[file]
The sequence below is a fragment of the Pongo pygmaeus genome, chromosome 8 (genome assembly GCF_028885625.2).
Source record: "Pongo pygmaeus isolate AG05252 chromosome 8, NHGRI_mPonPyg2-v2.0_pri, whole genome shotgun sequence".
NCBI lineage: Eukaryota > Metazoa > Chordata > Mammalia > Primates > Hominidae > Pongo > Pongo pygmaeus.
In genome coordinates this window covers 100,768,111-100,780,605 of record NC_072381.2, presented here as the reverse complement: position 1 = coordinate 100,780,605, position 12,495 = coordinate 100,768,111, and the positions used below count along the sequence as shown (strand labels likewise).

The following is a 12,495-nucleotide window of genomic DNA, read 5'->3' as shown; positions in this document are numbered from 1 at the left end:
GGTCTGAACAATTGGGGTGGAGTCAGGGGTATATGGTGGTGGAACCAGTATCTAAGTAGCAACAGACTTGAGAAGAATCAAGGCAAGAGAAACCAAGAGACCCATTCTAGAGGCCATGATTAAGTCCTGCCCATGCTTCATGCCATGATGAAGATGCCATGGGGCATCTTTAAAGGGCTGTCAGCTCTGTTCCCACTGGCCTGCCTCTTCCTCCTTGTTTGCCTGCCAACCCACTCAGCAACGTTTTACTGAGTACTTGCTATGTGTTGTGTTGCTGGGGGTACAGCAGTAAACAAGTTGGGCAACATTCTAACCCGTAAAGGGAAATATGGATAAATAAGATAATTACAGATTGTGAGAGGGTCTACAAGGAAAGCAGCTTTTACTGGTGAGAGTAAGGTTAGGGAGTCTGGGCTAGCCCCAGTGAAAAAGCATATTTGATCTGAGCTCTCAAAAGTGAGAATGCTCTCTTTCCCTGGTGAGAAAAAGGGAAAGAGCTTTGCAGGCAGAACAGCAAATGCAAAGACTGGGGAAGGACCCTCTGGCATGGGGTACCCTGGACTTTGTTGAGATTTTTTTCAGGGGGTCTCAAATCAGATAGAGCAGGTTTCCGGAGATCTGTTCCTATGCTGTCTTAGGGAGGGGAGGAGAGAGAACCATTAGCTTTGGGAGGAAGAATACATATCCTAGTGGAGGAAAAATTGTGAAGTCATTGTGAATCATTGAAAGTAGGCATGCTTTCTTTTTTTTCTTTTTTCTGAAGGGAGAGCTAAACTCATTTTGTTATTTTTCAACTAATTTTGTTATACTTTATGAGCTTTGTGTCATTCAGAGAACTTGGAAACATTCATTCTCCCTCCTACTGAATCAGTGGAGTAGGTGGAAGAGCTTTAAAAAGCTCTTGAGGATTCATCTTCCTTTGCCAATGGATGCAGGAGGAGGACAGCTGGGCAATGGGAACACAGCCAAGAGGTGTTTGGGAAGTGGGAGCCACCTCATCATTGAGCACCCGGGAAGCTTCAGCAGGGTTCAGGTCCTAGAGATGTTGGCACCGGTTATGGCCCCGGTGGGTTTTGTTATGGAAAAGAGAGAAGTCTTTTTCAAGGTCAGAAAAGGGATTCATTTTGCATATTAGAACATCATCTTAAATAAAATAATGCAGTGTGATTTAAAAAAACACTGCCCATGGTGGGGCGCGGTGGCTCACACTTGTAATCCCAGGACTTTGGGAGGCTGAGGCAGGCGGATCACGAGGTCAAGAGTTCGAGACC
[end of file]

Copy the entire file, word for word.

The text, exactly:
The sequence below is a fragment of the Pongo pygmaeus genome, chromosome 8 (genome assembly GCF_028885625.2).
Source record: "Pongo pygmaeus isolate AG05252 chromosome 8, NHGRI_mPonPyg2-v2.0_pri, whole genome shotgun sequence".
NCBI lineage: Eukaryota > Metazoa > Chordata > Mammalia > Primates > Hominidae > Pongo > Pongo pygmaeus.
In genome coordinates this window covers 100,768,111-100,780,605 of record NC_072381.2, presented here as the reverse complement: position 1 = coordinate 100,780,605, position 12,495 = coordinate 100,768,111, and the positions used below count along the sequence as shown (strand labels likewise).

The following is a 12,495-nucleotide window of genomic DNA, read 5'->3' as shown; positions in this document are numbered from 1 at the left end:
GGTCTGAACAATTGGGGTGGAGTCAGGGGTATATGGTGGTGGAACCAGTATCTAAGTAGCAACAGACTTGAGAAGAATCAAGGCAAGAGAAACCAAGAGACCCATTCTAGAGGCCATGATTAAGTCCTGCCCATGCTTCATGCCATGATGAAGATGCCATGGGGCATCTTTAAAGGGCTGTCAGCTCTGTTCCCACTGGCCTGCCTCTTCCTCCTTGTTTGCCTGCCAACCCACTCAGCAACGTTTTACTGAGTACTTGCTATGTGTTGTGTTGCTGGGGGTACAGCAGTAAACAAGTTGGGCAACATTCTAACCCGTAAAGGGAAATATGGATAAATAAGATAATTACAGATTGTGAGAGGGTCTACAAGGAAAGCAGCTTTTACTGGTGAGAGTAAGGTTAGGGAGTCTGGGCTAGCCCCAGTGAAAAAGCATATTTGATCTGAGCTCTCAAAAGTGAGAATGCTCTCTTTCCCTGGTGAGAAAAAGGGAAAGAGCTTTGCAGGCAGAACAGCAAATGCAAAGACTGGGGAAGGACCCTCTGGCATGGGGTACCCTGGACTTTGTTGAGATTTTTTTCAGGGGGTCTCAAATCAGATAGAGCAGGTTTCCGGAGATCTGTTCCTATGCTGTCTTAGGGAGGGGAGGAGAGAGAACCATTAGCTTTGGGAGGAAGAATACATATCCTAGTGGAGGAAAAATTGTGAAGTCATTGTGAATCATTGAAAGTAGGCATGCTTTCTTTTTTTTCTTTTTTCTGAAGGGAGAGCTAAACTCATTTTGTTATTTTTCAACTAATTTTGTTATACTTTATGAGCTTTGTGTCATTCAGAGAACTTGGAAACATTCATTCTCCCTCCTACTGAATCAGTGGAGTAGGTGGAAGAGCTTTAAAAAGCTCTTGAGGATTCATCTTCCTTTGCCAATGGATGCAGGAGGAGGACAGCTGGGCAATGGGAACACAGCCAAGAGGTGTTTGGGAAGTGGGAGCCACCTCATCATTGAGCACCCGGGAAGCTTCAGCAGGGTTCAGGTCCTAGAGATGTTGGCACCGGTTATGGCCCCGGTGGGTTTTGTTATGGAAAAGAGAGAAGTCTTTTTCAAGGTCAGAAAAGGGATTCATTTTGCATATTAGAACATCATCTTAAATAAAATAATGCAGTGTGATTTAAAAAAACACTGCCCATGGTGGGGCGCGGTGGCTCACACTTGTAATCCCAGGACTTTGGGAGGCTGAGGCAGGCGGATCACGAGGTCAAGAGTTCGAGACC